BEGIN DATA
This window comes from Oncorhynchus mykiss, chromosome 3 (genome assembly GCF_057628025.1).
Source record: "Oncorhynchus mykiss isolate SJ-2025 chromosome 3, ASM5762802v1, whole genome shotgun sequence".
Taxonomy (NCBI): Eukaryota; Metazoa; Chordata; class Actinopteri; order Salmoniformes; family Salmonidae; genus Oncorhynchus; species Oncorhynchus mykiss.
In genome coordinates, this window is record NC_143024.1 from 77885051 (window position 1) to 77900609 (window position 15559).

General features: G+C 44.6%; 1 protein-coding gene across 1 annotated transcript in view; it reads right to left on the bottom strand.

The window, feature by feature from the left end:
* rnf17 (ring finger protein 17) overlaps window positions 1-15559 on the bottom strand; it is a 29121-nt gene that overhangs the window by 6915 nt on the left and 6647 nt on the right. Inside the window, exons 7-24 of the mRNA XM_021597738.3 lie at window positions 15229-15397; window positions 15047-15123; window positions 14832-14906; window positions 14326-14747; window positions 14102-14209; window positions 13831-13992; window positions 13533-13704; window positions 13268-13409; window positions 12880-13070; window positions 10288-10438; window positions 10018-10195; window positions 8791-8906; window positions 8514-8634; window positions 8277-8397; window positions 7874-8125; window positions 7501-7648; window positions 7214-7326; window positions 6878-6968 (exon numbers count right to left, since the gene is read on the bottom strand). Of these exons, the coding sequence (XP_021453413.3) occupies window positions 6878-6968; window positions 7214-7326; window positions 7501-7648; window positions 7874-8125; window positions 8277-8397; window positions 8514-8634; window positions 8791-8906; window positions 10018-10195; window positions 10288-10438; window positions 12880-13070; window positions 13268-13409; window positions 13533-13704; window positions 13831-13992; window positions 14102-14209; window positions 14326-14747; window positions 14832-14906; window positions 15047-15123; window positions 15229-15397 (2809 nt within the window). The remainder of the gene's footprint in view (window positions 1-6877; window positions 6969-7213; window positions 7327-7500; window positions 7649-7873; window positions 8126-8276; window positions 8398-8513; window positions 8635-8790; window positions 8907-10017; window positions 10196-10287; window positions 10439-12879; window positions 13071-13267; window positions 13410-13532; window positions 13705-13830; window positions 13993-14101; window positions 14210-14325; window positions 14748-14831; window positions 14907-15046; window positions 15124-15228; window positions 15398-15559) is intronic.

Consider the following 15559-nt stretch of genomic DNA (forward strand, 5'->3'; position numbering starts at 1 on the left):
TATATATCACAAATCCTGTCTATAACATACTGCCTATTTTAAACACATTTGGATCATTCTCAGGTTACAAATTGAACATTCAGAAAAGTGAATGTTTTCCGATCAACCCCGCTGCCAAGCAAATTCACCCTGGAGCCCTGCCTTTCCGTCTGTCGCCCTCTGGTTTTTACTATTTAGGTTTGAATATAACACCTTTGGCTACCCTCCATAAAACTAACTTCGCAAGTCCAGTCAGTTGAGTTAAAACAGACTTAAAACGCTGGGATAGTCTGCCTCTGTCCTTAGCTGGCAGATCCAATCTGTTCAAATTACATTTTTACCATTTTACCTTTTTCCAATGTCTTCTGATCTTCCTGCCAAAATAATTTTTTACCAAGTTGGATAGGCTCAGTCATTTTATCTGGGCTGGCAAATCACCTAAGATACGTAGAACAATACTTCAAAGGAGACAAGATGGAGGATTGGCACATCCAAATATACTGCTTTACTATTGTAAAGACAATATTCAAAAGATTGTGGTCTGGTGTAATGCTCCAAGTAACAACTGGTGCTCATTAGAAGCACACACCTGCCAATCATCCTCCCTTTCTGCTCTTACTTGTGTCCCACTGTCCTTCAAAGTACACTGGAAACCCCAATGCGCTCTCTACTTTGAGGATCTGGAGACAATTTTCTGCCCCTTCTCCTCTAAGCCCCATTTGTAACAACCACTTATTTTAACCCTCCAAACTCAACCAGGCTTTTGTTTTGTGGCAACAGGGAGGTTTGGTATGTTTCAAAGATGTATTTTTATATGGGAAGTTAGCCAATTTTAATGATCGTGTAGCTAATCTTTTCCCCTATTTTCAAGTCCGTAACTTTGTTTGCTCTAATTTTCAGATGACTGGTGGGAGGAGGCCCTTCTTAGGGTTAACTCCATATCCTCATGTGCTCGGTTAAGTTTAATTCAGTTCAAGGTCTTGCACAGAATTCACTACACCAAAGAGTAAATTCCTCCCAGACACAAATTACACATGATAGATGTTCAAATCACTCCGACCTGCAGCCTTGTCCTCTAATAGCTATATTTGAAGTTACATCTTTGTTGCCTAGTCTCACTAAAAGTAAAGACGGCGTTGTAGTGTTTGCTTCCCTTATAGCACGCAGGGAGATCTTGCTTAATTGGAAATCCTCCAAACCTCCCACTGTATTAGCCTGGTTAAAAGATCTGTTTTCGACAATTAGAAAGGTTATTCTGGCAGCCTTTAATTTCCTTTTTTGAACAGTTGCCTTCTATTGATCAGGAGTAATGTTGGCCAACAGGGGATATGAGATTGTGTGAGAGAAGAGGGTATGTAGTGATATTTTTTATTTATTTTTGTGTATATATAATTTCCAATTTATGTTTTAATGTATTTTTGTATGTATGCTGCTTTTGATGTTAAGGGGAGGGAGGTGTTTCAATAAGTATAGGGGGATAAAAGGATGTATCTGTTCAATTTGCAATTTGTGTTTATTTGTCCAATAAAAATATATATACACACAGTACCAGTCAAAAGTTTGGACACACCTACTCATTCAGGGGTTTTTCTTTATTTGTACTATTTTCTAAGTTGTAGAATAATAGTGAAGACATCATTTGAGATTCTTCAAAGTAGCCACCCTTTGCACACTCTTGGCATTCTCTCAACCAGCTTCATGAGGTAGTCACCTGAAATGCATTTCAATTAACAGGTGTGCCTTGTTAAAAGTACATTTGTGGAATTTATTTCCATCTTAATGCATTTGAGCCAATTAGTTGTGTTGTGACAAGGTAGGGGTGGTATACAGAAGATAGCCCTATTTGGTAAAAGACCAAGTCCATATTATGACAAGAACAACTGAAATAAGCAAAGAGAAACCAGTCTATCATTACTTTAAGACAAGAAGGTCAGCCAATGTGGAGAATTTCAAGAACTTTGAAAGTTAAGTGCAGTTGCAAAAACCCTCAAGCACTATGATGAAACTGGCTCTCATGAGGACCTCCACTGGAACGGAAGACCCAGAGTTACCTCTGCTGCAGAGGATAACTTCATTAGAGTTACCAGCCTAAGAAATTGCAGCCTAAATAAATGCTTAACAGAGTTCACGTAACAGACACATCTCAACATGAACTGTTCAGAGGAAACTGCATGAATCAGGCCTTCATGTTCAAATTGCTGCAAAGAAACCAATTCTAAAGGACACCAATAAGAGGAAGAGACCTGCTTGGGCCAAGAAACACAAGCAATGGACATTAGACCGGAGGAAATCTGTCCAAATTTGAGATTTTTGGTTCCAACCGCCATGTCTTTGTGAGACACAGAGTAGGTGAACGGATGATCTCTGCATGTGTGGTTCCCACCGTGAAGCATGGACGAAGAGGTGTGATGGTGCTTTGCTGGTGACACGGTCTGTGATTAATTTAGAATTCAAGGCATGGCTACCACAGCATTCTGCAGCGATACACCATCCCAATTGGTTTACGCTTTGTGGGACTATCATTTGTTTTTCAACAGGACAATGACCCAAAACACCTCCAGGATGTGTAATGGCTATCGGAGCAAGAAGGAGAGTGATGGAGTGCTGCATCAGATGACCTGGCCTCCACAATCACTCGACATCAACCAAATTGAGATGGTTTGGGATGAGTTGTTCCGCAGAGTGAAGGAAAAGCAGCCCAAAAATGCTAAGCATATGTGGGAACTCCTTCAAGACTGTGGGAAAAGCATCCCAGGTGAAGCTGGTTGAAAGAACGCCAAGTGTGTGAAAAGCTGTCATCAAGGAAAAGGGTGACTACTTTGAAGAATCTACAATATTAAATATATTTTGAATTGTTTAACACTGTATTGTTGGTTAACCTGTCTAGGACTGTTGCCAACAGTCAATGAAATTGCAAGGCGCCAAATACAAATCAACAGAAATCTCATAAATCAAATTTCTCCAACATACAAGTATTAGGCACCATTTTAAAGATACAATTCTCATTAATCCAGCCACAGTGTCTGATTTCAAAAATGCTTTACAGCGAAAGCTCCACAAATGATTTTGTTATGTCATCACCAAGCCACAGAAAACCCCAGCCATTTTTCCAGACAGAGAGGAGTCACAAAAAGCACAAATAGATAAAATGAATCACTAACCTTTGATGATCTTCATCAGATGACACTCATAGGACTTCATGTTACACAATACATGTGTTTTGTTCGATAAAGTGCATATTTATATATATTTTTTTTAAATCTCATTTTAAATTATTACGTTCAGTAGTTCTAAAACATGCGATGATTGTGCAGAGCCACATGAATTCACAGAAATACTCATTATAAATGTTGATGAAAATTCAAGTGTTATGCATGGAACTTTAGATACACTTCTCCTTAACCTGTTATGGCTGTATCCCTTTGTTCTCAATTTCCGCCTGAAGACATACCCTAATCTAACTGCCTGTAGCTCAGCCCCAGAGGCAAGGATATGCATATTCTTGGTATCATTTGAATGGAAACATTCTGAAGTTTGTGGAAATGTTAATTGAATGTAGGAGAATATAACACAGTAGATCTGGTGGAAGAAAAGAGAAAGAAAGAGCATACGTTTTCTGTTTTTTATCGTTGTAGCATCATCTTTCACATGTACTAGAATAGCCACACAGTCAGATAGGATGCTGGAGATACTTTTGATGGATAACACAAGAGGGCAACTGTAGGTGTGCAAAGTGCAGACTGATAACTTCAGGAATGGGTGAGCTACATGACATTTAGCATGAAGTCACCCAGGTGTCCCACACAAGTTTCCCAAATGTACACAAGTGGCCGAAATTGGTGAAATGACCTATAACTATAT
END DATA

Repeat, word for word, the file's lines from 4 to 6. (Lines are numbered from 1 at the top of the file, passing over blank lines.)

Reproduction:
In genome coordinates, this window is record NC_143024.1 from 77885051 (window position 1) to 77900609 (window position 15559).

General features: G+C 44.6%; 1 protein-coding gene across 1 annotated transcript in view; it reads right to left on the bottom strand.

The window, feature by feature from the left end: